After clearing Death Adder’s minions from Turtle Village and crossing the bridge, you’ll face Lieutenant Bitter, a huge knight in silver armour who makes a nasty habit of slashing you out of the air or charging with his massive sword and bashing you with his shield. Tougher enemies will soon appear to cause you troubles, as indicated by their differing colour palettes, and this includes fighting variants of the Bad Brothers and Lt. Bitter prior to facing Death Adder Jr., who also doubles as the final boss of “Beginner” mode. When I faced him in “Arcade” mode, however, he was the death of me thanks to his massive axe swings and ability to fire a magical bolt across the ground. However, this isn’t necessarily where the game ends; you can play alongside a friend, for example, if player two presses start on the title screen (not the character select screen, as you might expect) but be careful as you can inflict damage on each other in this mode. You can also take on “The Duel”, which pits you against a number of the game’s enemies in a more traditional 2D fighter. Here, you get thirty seconds to defeat your opponent/s and they actually have a health bar (which would’ve been useful against bosses in the main game). Unfortunately, you can’t use your magic here and any damage you take carries over to the next round, though you are again given a class ranking for your efforts and you can also battle a friend in a one-on-one fight using this mode.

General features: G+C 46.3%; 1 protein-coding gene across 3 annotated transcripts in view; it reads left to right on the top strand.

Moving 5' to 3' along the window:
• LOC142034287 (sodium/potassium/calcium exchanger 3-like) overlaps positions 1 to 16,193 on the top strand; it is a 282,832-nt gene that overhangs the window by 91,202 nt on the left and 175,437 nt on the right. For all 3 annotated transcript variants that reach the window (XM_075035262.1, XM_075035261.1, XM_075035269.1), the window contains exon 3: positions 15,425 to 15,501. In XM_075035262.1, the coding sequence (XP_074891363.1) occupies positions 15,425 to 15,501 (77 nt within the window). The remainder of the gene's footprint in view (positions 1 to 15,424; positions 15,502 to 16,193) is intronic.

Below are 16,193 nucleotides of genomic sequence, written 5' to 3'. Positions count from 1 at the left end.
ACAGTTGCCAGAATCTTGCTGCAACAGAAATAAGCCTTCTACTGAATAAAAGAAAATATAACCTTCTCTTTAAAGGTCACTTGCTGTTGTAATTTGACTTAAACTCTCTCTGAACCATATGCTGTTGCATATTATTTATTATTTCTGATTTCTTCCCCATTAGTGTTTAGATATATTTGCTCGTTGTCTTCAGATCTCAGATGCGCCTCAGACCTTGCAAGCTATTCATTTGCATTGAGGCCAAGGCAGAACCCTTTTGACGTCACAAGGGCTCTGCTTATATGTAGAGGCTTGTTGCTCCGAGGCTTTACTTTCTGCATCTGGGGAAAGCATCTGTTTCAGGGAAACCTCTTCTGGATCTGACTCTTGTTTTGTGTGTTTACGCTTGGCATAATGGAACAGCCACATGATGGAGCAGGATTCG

There’s no doubt that Golden Axe is a classic arcade and SEGA Mega Drive title; it’s a very visually appealing and enjoyable experience thanks to a pretty basic premise and control scheme, and it can be fun to charge at enemies, sword swinging, and toss them to their doom while humming one of the many catchy tunes. Unfortunately, it’s a very barebones and clunky experience; Tyris and Gilius were a bit faster and more responsive to play as, but the default speed is very slow, control can feel sluggish and lagging, and enemies are far too cheap at times. While the first few stages aren’t too difficult, it’s not long before the game’s arcade roots rear their head and see your health whittled down, your lives exhausted, and face you with that dreaded “Game Over” screen. Unlike many other beat-‘em-ups, especially ones on consoles, there’s hardly any opportunities to refill your health and no way to earn more lives or continues, meaning that the default difficult level is quite high compared to others in its genre. Had it included infinite continues to help balance these issues, this would’ve helped a lot; sure, you can probably finish “Beginner” mode without too much difficulty but that’s not the same as defeating the real Death Adder and his bigger, badder mentor, Death Bringer and getting the game’s true ending. Overall, it’s a fun arcade style beat-‘em-up, one that definitely set a standard for its genre and for the Mega Drive’s promise of offering arcade-style action, but there’s definitely better games of this type out there, even in the Golden Axe series, and some players might find the steep difficulty curve difficult to manage. Still, have you ever beaten Golden Axe? Do you think it’s worth me giving it another go to try and get to the end? Which of the characters or games in the franchise is your favourite? I’d love to hear your memories of Golden Axe, so leave them down below or drop a comment on my social media to share your thoughts on Golden Axe.
Released: 1991 Developer: Core Design Also Available For: Amiga, Atari ST, Archimedes, Commodore 64, Game Gear, Master System, Super Nintendo Entertainment System (SNES), Game Boy, Mega-CD, CD32